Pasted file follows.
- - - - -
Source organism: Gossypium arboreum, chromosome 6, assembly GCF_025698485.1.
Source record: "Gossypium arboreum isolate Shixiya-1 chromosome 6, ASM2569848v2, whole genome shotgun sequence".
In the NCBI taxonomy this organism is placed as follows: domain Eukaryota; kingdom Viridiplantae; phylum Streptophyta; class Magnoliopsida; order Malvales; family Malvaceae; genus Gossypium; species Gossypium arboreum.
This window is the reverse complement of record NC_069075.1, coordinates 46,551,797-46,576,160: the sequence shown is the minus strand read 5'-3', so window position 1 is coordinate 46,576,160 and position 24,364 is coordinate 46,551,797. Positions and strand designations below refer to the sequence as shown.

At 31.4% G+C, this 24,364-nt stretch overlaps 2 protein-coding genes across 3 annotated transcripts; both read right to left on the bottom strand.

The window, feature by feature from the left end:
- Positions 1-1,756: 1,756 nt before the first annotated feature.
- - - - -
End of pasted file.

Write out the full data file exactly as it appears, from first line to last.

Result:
Source organism: Gossypium arboreum, chromosome 6, assembly GCF_025698485.1.
Source record: "Gossypium arboreum isolate Shixiya-1 chromosome 6, ASM2569848v2, whole genome shotgun sequence".
In the NCBI taxonomy this organism is placed as follows: domain Eukaryota; kingdom Viridiplantae; phylum Streptophyta; class Magnoliopsida; order Malvales; family Malvaceae; genus Gossypium; species Gossypium arboreum.
This window is the reverse complement of record NC_069075.1, coordinates 46,551,797-46,576,160: the sequence shown is the minus strand read 5'-3', so window position 1 is coordinate 46,576,160 and position 24,364 is coordinate 46,551,797. Positions and strand designations below refer to the sequence as shown.

At 31.4% G+C, this 24,364-nt stretch overlaps 2 protein-coding genes across 3 annotated transcripts; both read right to left on the bottom strand.

The window, feature by feature from the left end:
- Positions 1-1,756: 1,756 nt before the first annotated feature.